Markets & Finance

Vegas vs. Macau: Who Will Win?


From Standard & Poor's RatingsDirect

Las Vegas has been the long-time champ on the world gambling scene, but an up-and-coming player is elbowing its way to the table: Macau. The Special Administrative Region (SAR) of the People's Republic of China is currently one of the world's fastest growing gaming markets. It is estimated that during the next few years Macau will not only replace the Las Vegas Strip as the largest gaming market in the world in terms of revenue, but will also turn China into the world's second-largest global gaming jurisdiction, after the U.S.

Once controlled by Stanley Ho's Sociedad de Jogos de Macau, the Macau market is expanding due to favorable demographics and the entry of international gaming companies such as Wynn Resorts (WYNN

; S&P credit rating, B+), MGM Mirage (MGM

; BB), Las Vegas Sands (LVS

; BB-), Publishing and Broadcasting Ltd. (A-), and Galaxy Casino S.A. (B+), each of which is, or is planning on, constructing Las Vegas-style casinos costing billions of dollars. The expected significant development during the next several years will likely alter Macau's competitive environment.

Similarly, the Las Vegas Strip, long considered the industry's bellwether market, will also witness a significant building boom during the same period. How will each of these markets respond to significant expansion? Here Standard & Poor's Ratings Services evaluates Macau and the Las Vegas Strip in the context of several broad categories.

Visitor trends

Given the limited supply of casino-style gaming in the Far East, the liberalization of gaming in Macau in 2001 was an opportunity for the Chinese government to entice significant capital investment to the market with the hope of transforming the city into the entertainment capital of Asia. Macau's close proximity to China provides a base of potential gaming customers that is larger than anywhere else in the world. It is estimated that more than 100 million people reside within a three-hour drive, and more than 1 billion people within three hours' flying time from Macau.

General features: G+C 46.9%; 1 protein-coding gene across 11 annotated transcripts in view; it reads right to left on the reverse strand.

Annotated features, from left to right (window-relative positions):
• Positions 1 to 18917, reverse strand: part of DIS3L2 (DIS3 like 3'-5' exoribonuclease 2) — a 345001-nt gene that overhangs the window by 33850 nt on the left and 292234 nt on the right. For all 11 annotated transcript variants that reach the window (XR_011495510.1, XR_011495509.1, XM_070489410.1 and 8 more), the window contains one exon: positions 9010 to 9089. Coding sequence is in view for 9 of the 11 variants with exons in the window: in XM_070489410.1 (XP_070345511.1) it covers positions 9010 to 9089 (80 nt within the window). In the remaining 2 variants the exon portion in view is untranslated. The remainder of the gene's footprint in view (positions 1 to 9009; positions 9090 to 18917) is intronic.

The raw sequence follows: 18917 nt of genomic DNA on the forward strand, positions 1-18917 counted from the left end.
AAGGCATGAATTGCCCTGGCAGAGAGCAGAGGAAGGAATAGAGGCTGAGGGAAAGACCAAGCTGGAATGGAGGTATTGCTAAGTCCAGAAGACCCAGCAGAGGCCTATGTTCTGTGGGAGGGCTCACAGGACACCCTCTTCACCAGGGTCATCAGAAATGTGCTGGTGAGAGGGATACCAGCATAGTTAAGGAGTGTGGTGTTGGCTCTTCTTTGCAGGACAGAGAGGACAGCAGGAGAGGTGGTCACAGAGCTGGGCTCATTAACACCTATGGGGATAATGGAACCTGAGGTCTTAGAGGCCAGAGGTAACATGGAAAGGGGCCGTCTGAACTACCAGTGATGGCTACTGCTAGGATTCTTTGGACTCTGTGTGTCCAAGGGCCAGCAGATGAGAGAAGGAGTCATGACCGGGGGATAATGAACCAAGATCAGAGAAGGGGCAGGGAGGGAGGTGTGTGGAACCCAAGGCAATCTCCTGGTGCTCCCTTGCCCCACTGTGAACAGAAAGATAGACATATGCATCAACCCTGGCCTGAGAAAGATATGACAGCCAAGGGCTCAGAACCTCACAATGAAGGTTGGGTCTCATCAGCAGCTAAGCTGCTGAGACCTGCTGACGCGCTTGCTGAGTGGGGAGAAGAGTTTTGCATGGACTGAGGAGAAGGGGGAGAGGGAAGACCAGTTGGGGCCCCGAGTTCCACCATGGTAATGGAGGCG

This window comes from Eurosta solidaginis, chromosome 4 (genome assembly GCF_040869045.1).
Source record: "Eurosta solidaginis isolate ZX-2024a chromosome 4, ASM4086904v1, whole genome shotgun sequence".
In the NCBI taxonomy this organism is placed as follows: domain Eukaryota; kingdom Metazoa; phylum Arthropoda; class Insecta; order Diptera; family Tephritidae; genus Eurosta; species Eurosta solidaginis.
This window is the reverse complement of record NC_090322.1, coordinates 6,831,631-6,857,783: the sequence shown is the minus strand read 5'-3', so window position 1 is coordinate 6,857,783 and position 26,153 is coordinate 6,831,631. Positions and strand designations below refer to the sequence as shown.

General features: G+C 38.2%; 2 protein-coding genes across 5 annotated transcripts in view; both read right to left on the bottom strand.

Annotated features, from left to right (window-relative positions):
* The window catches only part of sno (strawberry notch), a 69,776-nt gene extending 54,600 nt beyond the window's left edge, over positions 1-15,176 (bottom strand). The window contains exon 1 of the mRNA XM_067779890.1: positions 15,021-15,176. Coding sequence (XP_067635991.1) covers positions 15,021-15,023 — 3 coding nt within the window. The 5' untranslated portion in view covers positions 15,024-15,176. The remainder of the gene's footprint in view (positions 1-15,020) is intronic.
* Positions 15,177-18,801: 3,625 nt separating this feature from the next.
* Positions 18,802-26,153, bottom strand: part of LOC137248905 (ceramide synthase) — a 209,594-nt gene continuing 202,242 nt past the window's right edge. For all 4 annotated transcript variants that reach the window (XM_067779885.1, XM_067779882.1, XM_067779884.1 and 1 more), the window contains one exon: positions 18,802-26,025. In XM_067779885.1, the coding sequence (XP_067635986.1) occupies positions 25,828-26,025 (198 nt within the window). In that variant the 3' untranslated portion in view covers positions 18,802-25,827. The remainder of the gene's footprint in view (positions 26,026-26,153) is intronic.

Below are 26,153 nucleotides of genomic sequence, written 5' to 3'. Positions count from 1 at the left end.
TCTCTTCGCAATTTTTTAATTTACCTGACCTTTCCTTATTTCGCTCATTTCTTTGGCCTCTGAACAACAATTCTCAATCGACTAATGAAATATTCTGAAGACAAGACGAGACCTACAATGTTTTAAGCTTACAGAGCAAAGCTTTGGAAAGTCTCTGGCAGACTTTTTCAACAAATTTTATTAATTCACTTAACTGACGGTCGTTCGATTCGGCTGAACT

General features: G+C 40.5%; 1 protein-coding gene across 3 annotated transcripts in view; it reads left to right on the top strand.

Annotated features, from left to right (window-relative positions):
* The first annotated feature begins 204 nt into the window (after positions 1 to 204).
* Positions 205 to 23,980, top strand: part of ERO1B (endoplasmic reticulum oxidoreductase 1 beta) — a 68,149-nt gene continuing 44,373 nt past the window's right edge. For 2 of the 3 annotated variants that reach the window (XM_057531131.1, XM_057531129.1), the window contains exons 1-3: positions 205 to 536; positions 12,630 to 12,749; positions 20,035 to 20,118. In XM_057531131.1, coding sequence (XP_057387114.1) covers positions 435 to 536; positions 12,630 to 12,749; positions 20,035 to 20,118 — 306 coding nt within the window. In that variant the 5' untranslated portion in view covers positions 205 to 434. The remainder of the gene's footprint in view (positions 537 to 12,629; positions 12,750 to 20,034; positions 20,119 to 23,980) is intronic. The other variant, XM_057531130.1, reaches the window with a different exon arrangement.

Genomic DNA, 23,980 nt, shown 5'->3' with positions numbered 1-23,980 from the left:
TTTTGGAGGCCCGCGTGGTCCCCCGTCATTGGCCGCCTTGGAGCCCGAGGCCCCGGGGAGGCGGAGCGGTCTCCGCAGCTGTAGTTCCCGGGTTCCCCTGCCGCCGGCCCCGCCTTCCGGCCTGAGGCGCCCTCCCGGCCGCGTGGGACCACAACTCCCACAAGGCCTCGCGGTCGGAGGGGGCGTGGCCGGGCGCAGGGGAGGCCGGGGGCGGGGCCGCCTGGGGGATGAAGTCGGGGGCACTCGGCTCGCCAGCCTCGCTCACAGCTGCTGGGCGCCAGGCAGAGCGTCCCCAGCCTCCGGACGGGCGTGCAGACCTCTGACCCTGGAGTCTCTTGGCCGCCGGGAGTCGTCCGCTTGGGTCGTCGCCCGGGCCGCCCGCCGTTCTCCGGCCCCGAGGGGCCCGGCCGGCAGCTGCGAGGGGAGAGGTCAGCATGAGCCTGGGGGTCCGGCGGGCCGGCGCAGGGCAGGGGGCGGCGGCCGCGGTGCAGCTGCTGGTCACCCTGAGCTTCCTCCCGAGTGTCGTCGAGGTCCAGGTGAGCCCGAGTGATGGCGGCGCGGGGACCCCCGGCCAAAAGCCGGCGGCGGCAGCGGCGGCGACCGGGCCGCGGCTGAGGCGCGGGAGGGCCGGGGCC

During 2005, Mainland Chinese visitors to Macau numbered 10.5 million, nearly 60% of the total visitors, compared to about 4 million in 2002. Hong Kong is the second-largest feeder market to Macau, representing about 30% of visitors during 2005.

While per-day spending by visitors overall to Macau was down about 7% to $190 in 2005 compared with the prior year, visitors from Mainland China had the highest per-day spending at $282 (all figures are in U.S. dollars). In addition, these visitors had the longest average length of stay, at 1.4 days, compared with 1.2 days for the overall market. The expected greater population covered by the FIT -- a government program to relax travel restrictions -- as more cities and provinces are included (19 cities were added in late April, 2006); the steady rise of the middle class in China; and expected growth in the per-day spending of Chinese visitors, all put Macau in a good position for strong performance in the future.

Las Vegas also benefits from favorable demographics, which help consistently to drive capital investment and expansion of the market. On average, visitors to Las Vegas have not only stayed longer (3.5 nights in 2005 compared to 2.3 nights in 1970), but have also gradually increased their trip budget both for gaming and nongaming expenditures.

During the past six years, average gaming trip budgets have risen to $627 from $559, and nongaming trip budgets have jumped by more than 20%. In addition, the age of the average visitor has modestly declined, while the annual household income has increased. As in Macau, these favorable demographics are expected to continue over the intermediate term.

Revenue sources

Macau generated about $5.6 billion in gross "games of fortune" revenue during 2005, compared to about $3.5 billion during 2003. Given the favorable prospects, it is possible that Macau's gaming revenue could exceed $10 billion within the next five years. However the composition of gaming revenue is what makes Macau unlike any other gaming jurisdiction in the world, including the Las Vegas Strip.

Macau's rapid growth has been driven by gaming and is characterized by high-limit gamblers, both for slot machines and table games. However a significant portion of its gross gaming revenue -- in excess of 95% during 2005 -- is generated via table games, compared to less than 50% on the Las Vegas Strip. This is despite Macau's having far fewer table games than slot machines, about 1,400 vs. 3,400. This compares to about 3,200 and 55,000, respectively, on the Las Vegas Strip. The upshot: Macau, possessing only about 44% of the table games and 6% of slot machines contained on the Las Vegas Strip, has generated a similar level of overall gaming revenue.